Q3: If the noncustodial parent is Native American and living on a reservation, but my child and I are not, how do I pursue child support?

A3: If the tribe has a IV-D child support program, you can apply for services to the tribal child support program.  Both state and tribal child support programs must accept all applications and provide all child support services required by law or regulation and cooperate with other state and tribal child support programs.  When the obligor is a Native American, a tribe may be better able to provide services because the obligor is subject to tribal jurisdiction.

Many tribes, though not receiving direct federal funding for a child support program, will have a person or a department that provides assistance on child support matters.  Contact the administrative offices for the tribe or the tribal court to learn if someone can help with your child support or provide you with tribal procedures for enforcement of child support orders.  The National Congress of American Indians (NCAI) maintains a Directory of Indian Nations in the United States.

Even if a tribe does not have person or department that provides assistance with child support matters, tribal courts must comply with the Full Faith and Credit for Child Support Orders Act (FFCCSOA), 28 U.S.C. 1738B.  A child support order should be registered with the tribal court. When a tribe gives full faith and credit to a state order, income withholding and other enforcement actions can then be taken through the tribal court.

Q4: My ex-husband is not a Native American, but he works on the Reservation. Will his employer withhold income from his check to make the child support payment?

A4: If the tribe is operating a child support program that is federally funded, your caseworker should send the income withholding order to the tribal IV-D child support agency. The Tribal child support agency will process the income withholding order and serve it on the tribal enterprise.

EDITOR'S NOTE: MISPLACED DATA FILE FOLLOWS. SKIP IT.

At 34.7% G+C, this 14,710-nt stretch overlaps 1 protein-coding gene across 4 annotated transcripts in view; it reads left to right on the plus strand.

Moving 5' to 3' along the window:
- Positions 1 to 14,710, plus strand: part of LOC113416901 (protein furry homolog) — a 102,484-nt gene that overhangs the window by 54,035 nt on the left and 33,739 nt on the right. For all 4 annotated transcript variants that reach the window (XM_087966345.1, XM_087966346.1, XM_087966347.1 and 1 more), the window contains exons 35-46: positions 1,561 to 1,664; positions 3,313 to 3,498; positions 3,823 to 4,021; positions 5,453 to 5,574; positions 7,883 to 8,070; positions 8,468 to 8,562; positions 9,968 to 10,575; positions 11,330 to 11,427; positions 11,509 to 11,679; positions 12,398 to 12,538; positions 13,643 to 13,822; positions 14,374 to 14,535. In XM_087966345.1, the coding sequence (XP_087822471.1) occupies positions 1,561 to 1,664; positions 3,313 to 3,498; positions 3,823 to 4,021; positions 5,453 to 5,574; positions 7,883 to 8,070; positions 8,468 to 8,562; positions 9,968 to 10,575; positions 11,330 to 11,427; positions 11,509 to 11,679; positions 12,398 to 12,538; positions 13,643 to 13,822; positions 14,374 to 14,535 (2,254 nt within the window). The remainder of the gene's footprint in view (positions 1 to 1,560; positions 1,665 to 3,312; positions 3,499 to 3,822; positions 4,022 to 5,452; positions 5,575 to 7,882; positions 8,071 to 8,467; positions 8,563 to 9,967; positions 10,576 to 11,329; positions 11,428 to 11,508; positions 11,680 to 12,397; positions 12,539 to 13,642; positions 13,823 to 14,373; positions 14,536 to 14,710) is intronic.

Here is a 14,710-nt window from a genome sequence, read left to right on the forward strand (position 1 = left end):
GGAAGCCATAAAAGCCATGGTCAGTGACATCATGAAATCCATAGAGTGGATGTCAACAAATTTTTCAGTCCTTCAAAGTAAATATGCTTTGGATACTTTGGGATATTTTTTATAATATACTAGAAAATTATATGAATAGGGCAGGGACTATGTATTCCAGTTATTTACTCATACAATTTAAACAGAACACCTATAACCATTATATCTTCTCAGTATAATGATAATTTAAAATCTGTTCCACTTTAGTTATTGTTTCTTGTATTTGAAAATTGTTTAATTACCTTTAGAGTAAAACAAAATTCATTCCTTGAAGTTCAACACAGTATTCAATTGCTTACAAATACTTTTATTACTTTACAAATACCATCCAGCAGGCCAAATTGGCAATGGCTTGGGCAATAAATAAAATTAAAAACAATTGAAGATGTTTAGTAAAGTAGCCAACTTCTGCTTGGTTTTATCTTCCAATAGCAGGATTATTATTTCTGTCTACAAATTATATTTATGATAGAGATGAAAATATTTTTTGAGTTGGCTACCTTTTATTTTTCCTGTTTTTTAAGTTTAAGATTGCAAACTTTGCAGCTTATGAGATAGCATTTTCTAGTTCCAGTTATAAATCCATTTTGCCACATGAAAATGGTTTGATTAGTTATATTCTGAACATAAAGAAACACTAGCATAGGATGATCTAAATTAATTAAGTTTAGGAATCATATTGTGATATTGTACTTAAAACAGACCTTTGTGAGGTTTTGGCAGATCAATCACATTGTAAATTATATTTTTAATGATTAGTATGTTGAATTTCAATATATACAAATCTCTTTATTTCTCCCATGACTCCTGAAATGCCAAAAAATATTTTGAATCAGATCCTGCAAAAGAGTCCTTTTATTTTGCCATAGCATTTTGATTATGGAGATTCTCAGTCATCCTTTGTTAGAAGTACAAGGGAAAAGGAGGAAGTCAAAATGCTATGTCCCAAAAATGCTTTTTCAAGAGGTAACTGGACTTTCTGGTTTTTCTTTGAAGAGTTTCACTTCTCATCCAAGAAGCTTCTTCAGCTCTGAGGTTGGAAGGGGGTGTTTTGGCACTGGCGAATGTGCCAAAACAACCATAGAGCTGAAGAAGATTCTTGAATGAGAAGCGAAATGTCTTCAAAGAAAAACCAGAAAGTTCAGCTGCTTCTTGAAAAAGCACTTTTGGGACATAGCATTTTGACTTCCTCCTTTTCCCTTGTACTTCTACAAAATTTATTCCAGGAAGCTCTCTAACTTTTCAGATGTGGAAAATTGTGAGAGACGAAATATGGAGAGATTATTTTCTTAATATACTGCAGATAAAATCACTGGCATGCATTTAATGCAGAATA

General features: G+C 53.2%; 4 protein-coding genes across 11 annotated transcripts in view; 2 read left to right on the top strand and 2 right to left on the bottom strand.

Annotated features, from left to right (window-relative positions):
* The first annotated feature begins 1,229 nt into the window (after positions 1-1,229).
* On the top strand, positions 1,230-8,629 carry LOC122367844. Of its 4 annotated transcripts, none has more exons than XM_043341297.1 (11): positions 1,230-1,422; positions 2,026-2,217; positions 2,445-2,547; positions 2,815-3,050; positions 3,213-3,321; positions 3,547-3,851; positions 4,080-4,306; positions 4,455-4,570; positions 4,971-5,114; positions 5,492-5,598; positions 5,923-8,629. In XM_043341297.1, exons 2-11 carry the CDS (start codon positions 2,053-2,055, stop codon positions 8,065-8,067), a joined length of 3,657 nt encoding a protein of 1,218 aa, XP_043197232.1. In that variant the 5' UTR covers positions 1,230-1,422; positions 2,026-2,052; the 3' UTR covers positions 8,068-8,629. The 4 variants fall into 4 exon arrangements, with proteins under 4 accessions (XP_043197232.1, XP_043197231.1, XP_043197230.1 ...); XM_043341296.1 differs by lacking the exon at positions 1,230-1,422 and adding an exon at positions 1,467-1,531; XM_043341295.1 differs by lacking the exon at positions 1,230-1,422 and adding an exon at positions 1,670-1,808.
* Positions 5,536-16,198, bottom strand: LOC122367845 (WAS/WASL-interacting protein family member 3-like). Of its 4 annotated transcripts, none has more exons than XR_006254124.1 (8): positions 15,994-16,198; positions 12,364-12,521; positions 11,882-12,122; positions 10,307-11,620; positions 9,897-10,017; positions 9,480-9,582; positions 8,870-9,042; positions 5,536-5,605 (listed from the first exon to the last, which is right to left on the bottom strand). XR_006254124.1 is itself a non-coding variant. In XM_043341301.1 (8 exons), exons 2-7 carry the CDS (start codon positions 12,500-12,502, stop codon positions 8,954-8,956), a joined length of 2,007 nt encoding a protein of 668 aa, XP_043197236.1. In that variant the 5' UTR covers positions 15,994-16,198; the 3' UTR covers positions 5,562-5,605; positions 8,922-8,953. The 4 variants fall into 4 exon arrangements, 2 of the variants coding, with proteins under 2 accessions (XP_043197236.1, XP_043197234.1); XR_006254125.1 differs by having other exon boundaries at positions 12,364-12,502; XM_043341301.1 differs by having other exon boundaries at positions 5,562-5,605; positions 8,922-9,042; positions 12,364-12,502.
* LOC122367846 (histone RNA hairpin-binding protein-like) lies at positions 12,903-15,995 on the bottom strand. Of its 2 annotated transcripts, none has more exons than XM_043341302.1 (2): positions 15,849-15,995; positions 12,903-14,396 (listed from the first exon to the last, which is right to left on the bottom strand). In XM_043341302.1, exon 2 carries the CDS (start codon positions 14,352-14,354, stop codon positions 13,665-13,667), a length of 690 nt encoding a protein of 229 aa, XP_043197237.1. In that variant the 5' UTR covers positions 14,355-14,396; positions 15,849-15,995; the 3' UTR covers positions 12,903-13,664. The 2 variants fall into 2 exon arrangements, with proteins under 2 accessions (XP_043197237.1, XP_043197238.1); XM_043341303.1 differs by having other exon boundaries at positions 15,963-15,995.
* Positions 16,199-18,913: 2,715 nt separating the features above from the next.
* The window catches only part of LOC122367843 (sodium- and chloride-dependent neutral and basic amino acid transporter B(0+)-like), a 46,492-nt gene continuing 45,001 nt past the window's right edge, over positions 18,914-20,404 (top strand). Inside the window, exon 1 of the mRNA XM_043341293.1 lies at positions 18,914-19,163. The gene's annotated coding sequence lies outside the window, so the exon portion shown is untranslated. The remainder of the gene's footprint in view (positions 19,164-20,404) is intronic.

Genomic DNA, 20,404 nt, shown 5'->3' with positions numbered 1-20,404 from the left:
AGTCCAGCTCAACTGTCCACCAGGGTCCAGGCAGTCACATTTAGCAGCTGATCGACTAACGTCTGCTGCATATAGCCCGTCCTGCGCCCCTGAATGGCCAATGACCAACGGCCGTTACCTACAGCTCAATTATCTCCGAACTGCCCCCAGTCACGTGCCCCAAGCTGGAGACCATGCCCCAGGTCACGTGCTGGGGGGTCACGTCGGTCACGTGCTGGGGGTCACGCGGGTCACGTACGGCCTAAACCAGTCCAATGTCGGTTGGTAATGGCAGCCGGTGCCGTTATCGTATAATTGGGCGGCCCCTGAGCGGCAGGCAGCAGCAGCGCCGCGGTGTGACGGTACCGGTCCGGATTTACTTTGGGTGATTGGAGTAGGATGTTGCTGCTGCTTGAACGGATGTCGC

If the tribe is not receiving direct federal funding to operate a child support program, your caseworker should contact the tribe's administrative office or tribal court and ask what the tribal procedures are for honoring an income withholding order. In most instances, the tribal enterprise will honor the withholding order.

Many tribes, though not receiving direct federal funding for a child support program, will have a person or a department that provides assistance on child support matters.  Contact the administrative offices for the tribe or the tribal court to learn if someone can help with your child support or provide you with tribal procedures for enforcement of child support orders.  The National Congress of American Indians (NCAI) maintains a Directory of Indian Nations in the United States.

Even if a tribe does not have person or department that provides assistance with child support matters, tribal courts must comply with the Full Faith and Credit for Child Support Orders Act (FFCCSOA), 28 U.S.C. 1738B. A child support order should be registered with the tribal court. When a tribe gives full faith and credit to a state order, income withholding and other enforcement actions can then be taken through the tribal court.